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The first video and podcast from the Australian Network for Plant Conservation’s Plants Going Places project, funded by the Ross Trust and the NESP Threatened Species Recovery Hub, are now available. The video features the Spiny Rice-flower (Pimelea spinescens subsp. spinescens), learning from mitigation translocations, What happens when a threatened plant is growing in an intended development location? Often under Australian legislation, impacts can be ‘offset’ and the plant translocated. Moved, salvaged, re-grown in pots and planted elsewhere. But does that really work?! The Spiny Rice-flower is arguably Australia’s most salvaged plant and has a few valuable lessons to teach – about ecology, collaboration and open accessibility of knowledge. Over 23 years the team has worked to improve success rates and sharing of outcomes that were once held as ‘client in confidence’, so that everyone involved in translocation has an opportunity to learn what has and has not worked.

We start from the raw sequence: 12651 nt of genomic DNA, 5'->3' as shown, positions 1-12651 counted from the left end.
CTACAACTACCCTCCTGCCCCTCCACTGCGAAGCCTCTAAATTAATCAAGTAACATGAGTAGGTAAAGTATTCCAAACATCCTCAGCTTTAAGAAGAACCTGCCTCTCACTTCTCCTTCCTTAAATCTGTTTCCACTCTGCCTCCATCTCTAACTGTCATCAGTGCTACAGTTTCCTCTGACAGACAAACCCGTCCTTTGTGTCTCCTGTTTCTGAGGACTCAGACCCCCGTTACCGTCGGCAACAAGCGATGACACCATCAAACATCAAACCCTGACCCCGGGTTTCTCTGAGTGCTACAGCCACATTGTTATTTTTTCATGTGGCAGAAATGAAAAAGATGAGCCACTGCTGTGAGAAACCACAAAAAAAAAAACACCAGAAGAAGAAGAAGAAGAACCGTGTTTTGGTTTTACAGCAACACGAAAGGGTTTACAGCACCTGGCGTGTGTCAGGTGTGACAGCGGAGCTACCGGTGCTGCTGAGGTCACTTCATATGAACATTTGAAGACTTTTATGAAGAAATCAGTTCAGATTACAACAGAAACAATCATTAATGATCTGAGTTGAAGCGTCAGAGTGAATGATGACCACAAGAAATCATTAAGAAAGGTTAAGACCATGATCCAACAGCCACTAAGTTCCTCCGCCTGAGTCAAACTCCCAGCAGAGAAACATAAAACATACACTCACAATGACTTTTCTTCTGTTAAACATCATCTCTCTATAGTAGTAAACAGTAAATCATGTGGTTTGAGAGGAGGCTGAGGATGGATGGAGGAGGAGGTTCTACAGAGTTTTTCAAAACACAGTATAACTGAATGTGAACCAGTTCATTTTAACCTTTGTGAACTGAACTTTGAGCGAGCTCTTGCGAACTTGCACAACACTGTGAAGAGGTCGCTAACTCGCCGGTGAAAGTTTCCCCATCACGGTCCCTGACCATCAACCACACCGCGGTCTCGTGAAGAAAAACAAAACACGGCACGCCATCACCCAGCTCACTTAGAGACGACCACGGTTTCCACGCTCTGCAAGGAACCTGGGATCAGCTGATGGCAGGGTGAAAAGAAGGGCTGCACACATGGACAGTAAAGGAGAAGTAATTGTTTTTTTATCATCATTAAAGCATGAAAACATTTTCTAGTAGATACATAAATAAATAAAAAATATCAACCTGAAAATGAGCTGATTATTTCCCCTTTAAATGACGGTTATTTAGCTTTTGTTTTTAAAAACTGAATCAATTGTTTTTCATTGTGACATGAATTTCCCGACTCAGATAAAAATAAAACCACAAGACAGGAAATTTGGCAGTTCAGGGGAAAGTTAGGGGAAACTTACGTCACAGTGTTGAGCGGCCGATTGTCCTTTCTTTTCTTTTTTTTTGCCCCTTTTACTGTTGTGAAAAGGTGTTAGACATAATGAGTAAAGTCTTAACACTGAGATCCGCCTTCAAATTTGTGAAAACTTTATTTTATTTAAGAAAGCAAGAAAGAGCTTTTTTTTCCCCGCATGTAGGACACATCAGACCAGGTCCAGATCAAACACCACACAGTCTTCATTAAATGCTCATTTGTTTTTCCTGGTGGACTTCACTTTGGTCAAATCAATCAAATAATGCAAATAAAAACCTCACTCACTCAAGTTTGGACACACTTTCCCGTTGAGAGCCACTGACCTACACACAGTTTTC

Image: Debbie Reynolds from Trust for Nature being interviewed for Spiny Rice-flower video. (Photo credit M. Lawrence-Taylor)